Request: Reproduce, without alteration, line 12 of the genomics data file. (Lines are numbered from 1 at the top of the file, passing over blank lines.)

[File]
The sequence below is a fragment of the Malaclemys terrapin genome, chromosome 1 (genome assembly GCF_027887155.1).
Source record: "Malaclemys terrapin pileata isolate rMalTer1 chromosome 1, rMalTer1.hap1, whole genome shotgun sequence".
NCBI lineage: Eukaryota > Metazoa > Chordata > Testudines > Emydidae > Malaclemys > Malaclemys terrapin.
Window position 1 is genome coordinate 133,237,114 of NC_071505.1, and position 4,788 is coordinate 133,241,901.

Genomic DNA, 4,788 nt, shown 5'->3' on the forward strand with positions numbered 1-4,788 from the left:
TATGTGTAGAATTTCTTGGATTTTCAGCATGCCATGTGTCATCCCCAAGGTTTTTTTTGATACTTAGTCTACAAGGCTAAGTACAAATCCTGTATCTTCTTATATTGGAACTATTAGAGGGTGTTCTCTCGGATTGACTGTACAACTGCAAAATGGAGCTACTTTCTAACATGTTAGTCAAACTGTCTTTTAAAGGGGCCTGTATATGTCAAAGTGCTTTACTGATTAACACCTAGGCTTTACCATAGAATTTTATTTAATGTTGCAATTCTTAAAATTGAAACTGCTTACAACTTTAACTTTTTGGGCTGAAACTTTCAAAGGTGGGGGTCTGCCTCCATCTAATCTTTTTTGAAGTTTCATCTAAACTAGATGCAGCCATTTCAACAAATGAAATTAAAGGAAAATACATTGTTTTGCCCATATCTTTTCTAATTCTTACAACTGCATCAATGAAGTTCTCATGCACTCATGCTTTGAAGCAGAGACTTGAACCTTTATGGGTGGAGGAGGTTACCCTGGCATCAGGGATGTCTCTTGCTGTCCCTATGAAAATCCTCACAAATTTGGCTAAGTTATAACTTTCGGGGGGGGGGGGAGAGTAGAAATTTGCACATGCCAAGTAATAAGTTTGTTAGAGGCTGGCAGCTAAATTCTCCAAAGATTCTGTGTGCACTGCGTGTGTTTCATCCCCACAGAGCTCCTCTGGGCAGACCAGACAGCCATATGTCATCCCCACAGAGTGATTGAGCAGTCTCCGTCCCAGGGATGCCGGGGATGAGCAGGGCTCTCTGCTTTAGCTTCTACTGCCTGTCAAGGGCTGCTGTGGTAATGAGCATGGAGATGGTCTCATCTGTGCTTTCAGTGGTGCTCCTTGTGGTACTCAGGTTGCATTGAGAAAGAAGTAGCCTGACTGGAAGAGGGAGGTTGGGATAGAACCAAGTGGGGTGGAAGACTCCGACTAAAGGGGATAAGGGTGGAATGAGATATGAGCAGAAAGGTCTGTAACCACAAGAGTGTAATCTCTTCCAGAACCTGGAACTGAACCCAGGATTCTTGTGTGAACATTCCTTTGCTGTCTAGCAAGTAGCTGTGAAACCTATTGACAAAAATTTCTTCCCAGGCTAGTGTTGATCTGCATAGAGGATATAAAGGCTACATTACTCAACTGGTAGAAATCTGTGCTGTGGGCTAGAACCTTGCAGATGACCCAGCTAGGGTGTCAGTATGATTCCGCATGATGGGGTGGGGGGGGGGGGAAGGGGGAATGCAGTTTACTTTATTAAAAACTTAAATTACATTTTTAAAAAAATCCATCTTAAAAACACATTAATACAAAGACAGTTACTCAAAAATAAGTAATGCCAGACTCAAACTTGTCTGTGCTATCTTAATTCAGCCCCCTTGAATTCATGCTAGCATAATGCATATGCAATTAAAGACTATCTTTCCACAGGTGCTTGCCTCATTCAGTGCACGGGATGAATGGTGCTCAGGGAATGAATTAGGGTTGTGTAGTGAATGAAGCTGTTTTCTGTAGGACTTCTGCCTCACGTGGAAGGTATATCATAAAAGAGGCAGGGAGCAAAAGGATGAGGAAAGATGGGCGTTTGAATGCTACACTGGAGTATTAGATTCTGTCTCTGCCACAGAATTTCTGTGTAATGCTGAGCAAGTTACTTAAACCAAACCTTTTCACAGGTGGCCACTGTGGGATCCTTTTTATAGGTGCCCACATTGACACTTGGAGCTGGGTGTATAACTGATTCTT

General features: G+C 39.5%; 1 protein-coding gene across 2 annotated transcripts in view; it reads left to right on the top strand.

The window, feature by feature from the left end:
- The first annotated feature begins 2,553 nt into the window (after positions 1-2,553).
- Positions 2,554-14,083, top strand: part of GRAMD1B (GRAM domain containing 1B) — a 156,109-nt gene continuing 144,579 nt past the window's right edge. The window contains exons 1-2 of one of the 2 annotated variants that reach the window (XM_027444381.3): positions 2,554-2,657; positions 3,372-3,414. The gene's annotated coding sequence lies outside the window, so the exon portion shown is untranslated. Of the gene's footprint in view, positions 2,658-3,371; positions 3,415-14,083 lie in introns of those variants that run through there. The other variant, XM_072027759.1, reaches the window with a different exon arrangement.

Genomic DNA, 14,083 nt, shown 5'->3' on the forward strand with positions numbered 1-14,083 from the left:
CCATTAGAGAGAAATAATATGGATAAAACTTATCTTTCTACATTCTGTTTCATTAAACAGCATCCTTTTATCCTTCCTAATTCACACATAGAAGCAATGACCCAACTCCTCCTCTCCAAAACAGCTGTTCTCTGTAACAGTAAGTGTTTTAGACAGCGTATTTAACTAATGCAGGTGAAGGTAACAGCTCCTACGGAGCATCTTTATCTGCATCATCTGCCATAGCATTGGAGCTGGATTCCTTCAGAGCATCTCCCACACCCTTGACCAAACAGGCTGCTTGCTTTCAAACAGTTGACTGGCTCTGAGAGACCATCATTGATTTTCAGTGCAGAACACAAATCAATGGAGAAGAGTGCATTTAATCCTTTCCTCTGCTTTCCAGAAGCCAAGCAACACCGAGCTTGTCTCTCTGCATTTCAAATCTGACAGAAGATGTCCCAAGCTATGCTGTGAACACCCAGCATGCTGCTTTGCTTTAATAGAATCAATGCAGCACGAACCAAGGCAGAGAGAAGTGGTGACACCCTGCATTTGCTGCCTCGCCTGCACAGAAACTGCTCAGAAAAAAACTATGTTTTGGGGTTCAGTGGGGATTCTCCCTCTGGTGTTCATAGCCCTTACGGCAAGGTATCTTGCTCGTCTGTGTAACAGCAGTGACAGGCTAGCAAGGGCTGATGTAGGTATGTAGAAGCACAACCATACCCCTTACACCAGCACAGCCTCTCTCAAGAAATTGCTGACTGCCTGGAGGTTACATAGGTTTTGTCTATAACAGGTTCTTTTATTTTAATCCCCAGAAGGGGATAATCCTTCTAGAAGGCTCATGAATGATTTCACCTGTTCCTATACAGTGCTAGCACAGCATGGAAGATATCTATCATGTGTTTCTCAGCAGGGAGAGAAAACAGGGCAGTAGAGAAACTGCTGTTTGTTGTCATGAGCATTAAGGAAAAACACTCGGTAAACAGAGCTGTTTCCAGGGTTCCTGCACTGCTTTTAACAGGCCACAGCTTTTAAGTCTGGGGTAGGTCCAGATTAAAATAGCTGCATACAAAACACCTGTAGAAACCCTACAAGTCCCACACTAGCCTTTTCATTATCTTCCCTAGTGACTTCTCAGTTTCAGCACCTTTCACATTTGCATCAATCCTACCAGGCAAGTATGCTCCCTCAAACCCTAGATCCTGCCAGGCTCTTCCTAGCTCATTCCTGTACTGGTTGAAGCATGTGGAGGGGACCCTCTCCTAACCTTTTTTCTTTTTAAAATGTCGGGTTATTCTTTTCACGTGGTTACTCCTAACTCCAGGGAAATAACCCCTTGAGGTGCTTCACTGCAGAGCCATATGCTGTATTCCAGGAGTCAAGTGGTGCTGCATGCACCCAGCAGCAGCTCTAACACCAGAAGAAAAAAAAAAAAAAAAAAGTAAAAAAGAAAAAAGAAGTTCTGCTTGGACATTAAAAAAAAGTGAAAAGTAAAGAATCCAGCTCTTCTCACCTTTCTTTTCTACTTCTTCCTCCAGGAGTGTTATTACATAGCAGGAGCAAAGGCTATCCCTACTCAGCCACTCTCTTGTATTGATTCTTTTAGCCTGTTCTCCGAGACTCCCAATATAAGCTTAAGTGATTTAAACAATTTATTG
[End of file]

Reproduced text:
CCATTAGAGAGAAATAATATGGATAAAACTTATCTTTCTACATTCTGTTTCATTAAACAGCATCCTTTTATCCTTCCTAATTCACACATAGAAGCAATGACCCAACTCCTCCTCTCCAAAACAGCTGTTCTCTGTAACAGTAAGTGTTTTAGACAGCGTATTTAACTAATGCAGGTGAAGGTAACAGCTCCTACGGAGCATCTTTATCTGCATCATCTGCCATAGCATTGGAGCTGGATTCCTTCAGAGCATCTCCCACACCCTTGACCAAACAGGCTGCTTGCTTTCAAACAGTTGACTGGCTCTGAGAGACCATCATTGATTTTCAGTGCAGAACACAAATCAATGGAGAAGAGTGCATTTAATCCTTTCCTCTGCTTTCCAGAAGCCAAGCAACACCGAGCTTGTCTCTCTGCATTTCAAATCTGACAGAAGATGTCCCAAGCTATGCTGTGAACACCCAGCATGCTGCTTTGCTTTAATAGAATCAATGCAGCACGAACCAAGGCAGAGAGAAGTGGTGACACCCTGCATTTGCTGCCTCGCCTGCACAGAAACTGCTCAGAAAAAAACTATGTTTTGGGGTTCAGTGGGGATTCTCCCTCTGGTGTTCATAGCCCTTACGGCAAGGTATCTTGCTCGTCTGTGTAACAGCAGTGACAGGCTAGCAAGGGCTGATGTAGGTATGTAGAAGCACAACCATACCCCTTACACCAGCACAGCCTCTCTCAAGAAATTGCTGACTGCCTGGAGGTTACATAGGTTTTGTCTATAACAGGTTCTTTTATTTTAATCCCCAGAAGGGGATAATCCTTCTAGAAGGCTCATGAATGATTTCACCTGTTCCTATACAGTGCTAGCACAGCATGGAAGATATCTATCATGTGTTTCTCAGCAGGGAGAGAAAACAGGGCAGTAGAGAAACTGCTGTTTGTTGTCATGAGCATTAAGGAAAAACACTCGGTAAACAGAGCTGTTTCCAGGGTTCCTGCACTGCTTTTAACAGGCCACAGCTTTTAAGTCTGGGGTAGGTCCAGATTAAAATAGCTGCATACAAAACACCTGTAGAAACCCTACAAGTCCCACACTAGCCTTTTCATTATCTTCCCTAGTGACTTCTCAGTTTCAGCACCTTTCACATTTGCATCAATCCTACCAGGCAAGTATGCTCCCTCAAACCCTAGATCCTGCCAGGCTCTTCCTAGCTCATTCCTGTACTGGTTGAAGCATGTGGAGGGGACCCTCTCCTAACCTTTTTTCTTTTTAAAATGTCGGGTTATTCTTTTCACGTGGTTACTCCTAACTCCAGGGAAATAACCCCTTGAGGTGCTTCACTGCAGAGCCATATGCTGTATTCCAGGAGTCAAGTGGTGCTGCATGCACCCAGCAGCAGCTCTAACACCAGAAGAAAAAAAAAAAAAAAAAAGTAAAAAAGAAAAAAGAAGTTCTGCTTGGACATTAAAAAAAAGTGAAAAGTAAAGAATCCAGCTCTTCTCACCTTTCTTTTCTACTTCTTCCTCCAGGAGTGTTATTACATAGCAGGAGCAAAGGCTATCCCTACTCAGCCACTCTCTTGTATTGATTCTTTTAGCCTGTTCTCCGAGACTCCCAATATAAGCTTAAGTGATTTAAACAATTTATTG